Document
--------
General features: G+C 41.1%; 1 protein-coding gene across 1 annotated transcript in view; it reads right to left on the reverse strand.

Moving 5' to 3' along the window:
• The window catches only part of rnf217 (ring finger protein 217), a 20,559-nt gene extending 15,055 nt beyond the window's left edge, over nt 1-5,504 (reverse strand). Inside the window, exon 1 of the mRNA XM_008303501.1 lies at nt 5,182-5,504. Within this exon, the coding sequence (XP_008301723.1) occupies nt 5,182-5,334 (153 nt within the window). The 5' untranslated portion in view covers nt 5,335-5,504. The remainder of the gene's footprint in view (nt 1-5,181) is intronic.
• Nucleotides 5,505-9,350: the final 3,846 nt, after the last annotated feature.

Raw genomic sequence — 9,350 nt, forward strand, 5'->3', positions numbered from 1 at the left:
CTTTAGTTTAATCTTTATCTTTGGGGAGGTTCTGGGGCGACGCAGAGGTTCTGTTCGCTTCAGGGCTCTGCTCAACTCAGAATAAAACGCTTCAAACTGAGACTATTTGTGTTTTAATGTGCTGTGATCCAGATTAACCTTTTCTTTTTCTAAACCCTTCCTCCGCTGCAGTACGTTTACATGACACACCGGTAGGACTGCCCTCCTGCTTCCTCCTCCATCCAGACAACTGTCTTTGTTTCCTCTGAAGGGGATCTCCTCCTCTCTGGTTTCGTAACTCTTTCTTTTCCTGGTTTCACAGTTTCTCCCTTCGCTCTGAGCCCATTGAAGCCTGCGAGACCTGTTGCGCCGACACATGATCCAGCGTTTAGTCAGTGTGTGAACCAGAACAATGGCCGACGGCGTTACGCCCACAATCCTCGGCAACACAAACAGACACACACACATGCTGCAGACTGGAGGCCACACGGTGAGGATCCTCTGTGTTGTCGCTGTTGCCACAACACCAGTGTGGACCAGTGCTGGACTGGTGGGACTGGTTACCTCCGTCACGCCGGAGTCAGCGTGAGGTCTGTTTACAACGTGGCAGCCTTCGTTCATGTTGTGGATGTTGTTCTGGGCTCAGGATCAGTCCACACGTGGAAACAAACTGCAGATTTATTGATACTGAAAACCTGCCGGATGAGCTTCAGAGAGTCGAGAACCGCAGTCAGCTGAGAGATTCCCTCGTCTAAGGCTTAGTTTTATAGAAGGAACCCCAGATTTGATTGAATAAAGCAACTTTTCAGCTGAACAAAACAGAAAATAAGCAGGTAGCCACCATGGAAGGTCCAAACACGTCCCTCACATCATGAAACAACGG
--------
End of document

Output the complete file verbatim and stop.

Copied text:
General features: G+C 41.1%; 1 protein-coding gene across 1 annotated transcript in view; it reads right to left on the reverse strand.

Moving 5' to 3' along the window:
• The window catches only part of rnf217 (ring finger protein 217), a 20,559-nt gene extending 15,055 nt beyond the window's left edge, over nt 1-5,504 (reverse strand). Inside the window, exon 1 of the mRNA XM_008303501.1 lies at nt 5,182-5,504. Within this exon, the coding sequence (XP_008301723.1) occupies nt 5,182-5,334 (153 nt within the window). The 5' untranslated portion in view covers nt 5,335-5,504. The remainder of the gene's footprint in view (nt 1-5,181) is intronic.
• Nucleotides 5,505-9,350: the final 3,846 nt, after the last annotated feature.

Raw genomic sequence — 9,350 nt, forward strand, 5'->3', positions numbered from 1 at the left:
CTTTAGTTTAATCTTTATCTTTGGGGAGGTTCTGGGGCGACGCAGAGGTTCTGTTCGCTTCAGGGCTCTGCTCAACTCAGAATAAAACGCTTCAAACTGAGACTATTTGTGTTTTAATGTGCTGTGATCCAGATTAACCTTTTCTTTTTCTAAACCCTTCCTCCGCTGCAGTACGTTTACATGACACACCGGTAGGACTGCCCTCCTGCTTCCTCCTCCATCCAGACAACTGTCTTTGTTTCCTCTGAAGGGGATCTCCTCCTCTCTGGTTTCGTAACTCTTTCTTTTCCTGGTTTCACAGTTTCTCCCTTCGCTCTGAGCCCATTGAAGCCTGCGAGACCTGTTGCGCCGACACATGATCCAGCGTTTAGTCAGTGTGTGAACCAGAACAATGGCCGACGGCGTTACGCCCACAATCCTCGGCAACACAAACAGACACACACACATGCTGCAGACTGGAGGCCACACGGTGAGGATCCTCTGTGTTGTCGCTGTTGCCACAACACCAGTGTGGACCAGTGCTGGACTGGTGGGACTGGTTACCTCCGTCACGCCGGAGTCAGCGTGAGGTCTGTTTACAACGTGGCAGCCTTCGTTCATGTTGTGGATGTTGTTCTGGGCTCAGGATCAGTCCACACGTGGAAACAAACTGCAGATTTATTGATACTGAAAACCTGCCGGATGAGCTTCAGAGAGTCGAGAACCGCAGTCAGCTGAGAGATTCCCTCGTCTAAGGCTTAGTTTTATAGAAGGAACCCCAGATTTGATTGAATAAAGCAACTTTTCAGCTGAACAAAACAGAAAATAAGCAGGTAGCCACCATGGAAGGTCCAAACACGTCCCTCACATCATGAAACAACGG